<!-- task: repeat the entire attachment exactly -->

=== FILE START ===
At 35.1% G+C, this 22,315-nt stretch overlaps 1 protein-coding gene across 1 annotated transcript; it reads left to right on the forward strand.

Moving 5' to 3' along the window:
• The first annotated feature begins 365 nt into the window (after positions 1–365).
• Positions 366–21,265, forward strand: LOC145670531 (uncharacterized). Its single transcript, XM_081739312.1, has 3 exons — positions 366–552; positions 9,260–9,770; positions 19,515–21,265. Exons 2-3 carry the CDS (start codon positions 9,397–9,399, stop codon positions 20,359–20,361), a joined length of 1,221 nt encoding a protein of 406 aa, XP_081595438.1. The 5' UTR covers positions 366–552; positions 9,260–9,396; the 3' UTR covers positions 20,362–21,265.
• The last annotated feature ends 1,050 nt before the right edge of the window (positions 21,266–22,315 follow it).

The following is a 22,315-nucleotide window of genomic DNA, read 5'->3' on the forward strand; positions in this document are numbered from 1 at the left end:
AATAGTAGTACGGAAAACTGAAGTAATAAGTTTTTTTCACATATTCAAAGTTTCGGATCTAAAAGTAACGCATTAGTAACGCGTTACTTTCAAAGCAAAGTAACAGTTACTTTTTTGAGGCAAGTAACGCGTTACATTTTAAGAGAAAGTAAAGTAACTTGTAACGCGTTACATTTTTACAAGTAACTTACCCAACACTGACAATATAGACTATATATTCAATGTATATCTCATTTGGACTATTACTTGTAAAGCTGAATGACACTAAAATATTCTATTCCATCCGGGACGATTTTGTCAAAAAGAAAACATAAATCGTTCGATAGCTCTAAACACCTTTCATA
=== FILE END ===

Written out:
At 35.1% G+C, this 22,315-nt stretch overlaps 1 protein-coding gene across 1 annotated transcript; it reads left to right on the forward strand.

Moving 5' to 3' along the window:
• The first annotated feature begins 365 nt into the window (after positions 1–365).
• Positions 366–21,265, forward strand: LOC145670531 (uncharacterized). Its single transcript, XM_081739312.1, has 3 exons — positions 366–552; positions 9,260–9,770; positions 19,515–21,265. Exons 2-3 carry the CDS (start codon positions 9,397–9,399, stop codon positions 20,359–20,361), a joined length of 1,221 nt encoding a protein of 406 aa, XP_081595438.1. The 5' UTR covers positions 366–552; positions 9,260–9,396; the 3' UTR covers positions 20,362–21,265.
• The last annotated feature ends 1,050 nt before the right edge of the window (positions 21,266–22,315 follow it).

The following is a 22,315-nucleotide window of genomic DNA, read 5'->3' on the forward strand; positions in this document are numbered from 1 at the left end:
AATAGTAGTACGGAAAACTGAAGTAATAAGTTTTTTTCACATATTCAAAGTTTCGGATCTAAAAGTAACGCATTAGTAACGCGTTACTTTCAAAGCAAAGTAACAGTTACTTTTTTGAGGCAAGTAACGCGTTACATTTTAAGAGAAAGTAAAGTAACTTGTAACGCGTTACATTTTTACAAGTAACTTACCCAACACTGACAATATAGACTATATATTCAATGTATATCTCATTTGGACTATTACTTGTAAAGCTGAATGACACTAAAATATTCTATTCCATCCGGGACGATTTTGTCAAAAAGAAAACATAAATCGTTCGATAGCTCTAAACACCTTTCATA